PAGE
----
Monday, March 16, 2015

Pheaturing Phile Alum Ari Gold And Ethan Gold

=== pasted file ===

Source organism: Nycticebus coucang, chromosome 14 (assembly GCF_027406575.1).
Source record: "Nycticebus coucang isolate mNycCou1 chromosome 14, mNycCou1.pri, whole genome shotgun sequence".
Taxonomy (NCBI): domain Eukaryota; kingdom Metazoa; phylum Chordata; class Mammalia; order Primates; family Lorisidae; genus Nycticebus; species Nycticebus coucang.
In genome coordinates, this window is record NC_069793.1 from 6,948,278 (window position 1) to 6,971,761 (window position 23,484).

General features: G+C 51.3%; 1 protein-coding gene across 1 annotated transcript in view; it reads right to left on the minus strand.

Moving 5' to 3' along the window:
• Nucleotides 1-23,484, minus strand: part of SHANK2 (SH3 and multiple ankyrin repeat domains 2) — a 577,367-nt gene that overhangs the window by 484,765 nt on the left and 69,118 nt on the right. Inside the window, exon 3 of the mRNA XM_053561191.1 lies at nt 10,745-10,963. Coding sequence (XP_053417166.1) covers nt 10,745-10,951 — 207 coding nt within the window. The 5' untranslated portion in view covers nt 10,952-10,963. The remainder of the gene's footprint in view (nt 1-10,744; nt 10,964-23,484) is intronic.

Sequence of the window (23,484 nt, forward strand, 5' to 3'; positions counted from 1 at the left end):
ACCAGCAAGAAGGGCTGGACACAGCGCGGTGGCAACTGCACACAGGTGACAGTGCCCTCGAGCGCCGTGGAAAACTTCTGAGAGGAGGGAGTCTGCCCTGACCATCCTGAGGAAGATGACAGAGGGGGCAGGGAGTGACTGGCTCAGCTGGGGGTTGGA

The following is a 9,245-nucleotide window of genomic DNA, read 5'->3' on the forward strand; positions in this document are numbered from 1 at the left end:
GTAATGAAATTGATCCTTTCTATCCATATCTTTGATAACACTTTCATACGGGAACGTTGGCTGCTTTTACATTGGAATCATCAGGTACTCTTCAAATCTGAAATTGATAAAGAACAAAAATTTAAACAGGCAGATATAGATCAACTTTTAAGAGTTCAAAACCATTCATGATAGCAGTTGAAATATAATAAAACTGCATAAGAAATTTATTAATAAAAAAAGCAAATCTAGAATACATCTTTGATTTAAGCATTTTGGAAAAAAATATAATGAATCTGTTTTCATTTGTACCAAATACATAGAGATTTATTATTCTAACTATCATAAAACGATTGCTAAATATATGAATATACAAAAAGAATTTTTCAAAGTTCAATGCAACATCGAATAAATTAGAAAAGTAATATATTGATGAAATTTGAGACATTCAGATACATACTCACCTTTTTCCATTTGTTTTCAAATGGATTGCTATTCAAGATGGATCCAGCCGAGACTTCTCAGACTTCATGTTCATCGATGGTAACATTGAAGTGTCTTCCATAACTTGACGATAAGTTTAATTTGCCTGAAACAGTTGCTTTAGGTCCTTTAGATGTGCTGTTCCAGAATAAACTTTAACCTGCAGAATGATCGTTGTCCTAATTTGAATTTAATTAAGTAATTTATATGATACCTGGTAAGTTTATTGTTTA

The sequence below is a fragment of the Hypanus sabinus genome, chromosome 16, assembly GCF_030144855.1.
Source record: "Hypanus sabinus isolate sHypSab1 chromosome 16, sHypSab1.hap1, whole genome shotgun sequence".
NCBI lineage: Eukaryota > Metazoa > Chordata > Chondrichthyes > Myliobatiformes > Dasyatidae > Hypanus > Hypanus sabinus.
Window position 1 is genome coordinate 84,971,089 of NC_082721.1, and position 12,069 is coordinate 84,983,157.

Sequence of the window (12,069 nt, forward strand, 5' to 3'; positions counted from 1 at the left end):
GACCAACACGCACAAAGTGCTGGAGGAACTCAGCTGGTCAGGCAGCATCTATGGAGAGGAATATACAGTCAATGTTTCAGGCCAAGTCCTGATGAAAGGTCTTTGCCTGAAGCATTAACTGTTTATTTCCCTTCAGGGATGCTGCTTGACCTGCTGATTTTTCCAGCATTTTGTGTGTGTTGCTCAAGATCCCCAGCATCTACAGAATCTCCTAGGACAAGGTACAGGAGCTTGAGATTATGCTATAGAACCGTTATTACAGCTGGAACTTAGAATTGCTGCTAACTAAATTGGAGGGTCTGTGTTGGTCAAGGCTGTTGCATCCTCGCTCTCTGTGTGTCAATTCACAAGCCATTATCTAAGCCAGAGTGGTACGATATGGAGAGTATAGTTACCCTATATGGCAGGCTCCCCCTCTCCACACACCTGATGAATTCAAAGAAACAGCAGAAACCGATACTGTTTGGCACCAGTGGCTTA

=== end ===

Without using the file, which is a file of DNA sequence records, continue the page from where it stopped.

Hey there, and welcome to another entry of the Phile for a Monday. How are you?  Let's start off with talking about ISIS. And I don't mean the superhero. Middle Eastern terrorist organization ISIS has apparently accepted a pledge of allegiance offered by Nigerian terrorist organization Boko Haram. "We announce to you to the good news of the expansion of the caliphate to West Africa because the caliph... has accepted the allegiance of our brothers of the Sunni group for preaching and the jihad," ISIS spokesperson Mohammed al-Adnani declared in a recently released video. It is truly a marriage made in an incredibly fundamentalist interpretation of heaven. Here's hoping the new ISIS/Boko Haram supergroup has as much staying power as Damn Yankees.  Comedian Andy Samberg... who was skyrocketed to fame as a beloved regular on "Saturday Night Live" before leaving to head an ensemble cast on the critically acclaimed sitcom "Brooklyn Nine-Nine" has reportedly agreed to try in vain to bring humor to the next Emmy award ceremonies and then be judged harshly by everybody on Twitter.  The world lies in shock after the Australia's National Health and Medical Research Council made the counterintuitive announcement that mixing minute amounts of various substances into great masses of water does not offer any substantive health benefits. "There are no health conditions for which there is reliable evidence that homeopathy is effective," the report declares in no uncertain terms. The report... which is remarkably similar to the countless reports that preceded it is expected to have about as much effect on the homeopathy market as the solitary molecule of active ingredient in your sleeping pill will have on your metabolism. Apple has admitted that it pays human beings to sit at desks and listen to all the weird sex stuff (as well as less interesting things) that you whisper to Siri, iPhone's personal assistant software. “I heard everything from kiddos asking innocent things like 'Siri, do you like me?' to some guy asking Galaxy to lick his butthole. I wish I was kidding," one of the many people paid to listen to your private comments said. A company spokesperson points out, though, that you agreed to allow this to happen when you hit "Accept" without bothering to read your phone's policy agreement.  Ever since Netflix began dropping entire seasons of original television series like "House of Cards" at once, TV obsessors have be trying to figure out how and when it is acceptable for them to spoil important details for people who have things going on in their life and maybe didn't have a chance to inhale 13 hours of television in a single night. With regular serialized shows, it has long been common practice to announce major plot points on Twitter and Facebook mere seconds after they air. But things get a little trickier without an official air time. The Message's Rex Sorgatz has come up with a simple plan to make ruining viewing experiences for other people fun again: "Every day, a new episode is released, always at the same time, and blind to time zones." That way, everybody is forced to either put their lives on hold so that they can watch the show every day, at the same time, for thirteen consecutive nights or avoid all social media for nearly two weeks. Sounds brilliant! How do we make this happen?!  In yesterday's entry I mentioned the new Apple Watch... well, that's not the only new Apple product that was released this past week. Have you heard of the iEye? iEye is the implantation of a digital camera into your eye socket. Your eyesight get augmented with 20 times higher resolution than the average human eye, and you to get to magnify your vision up to 12 times. On top of that, you get to record visual data into a built-in hard drive, which can be shared with others and playback at your own request. Cool if you don’t mind being a cyborg. Here it is, check it out...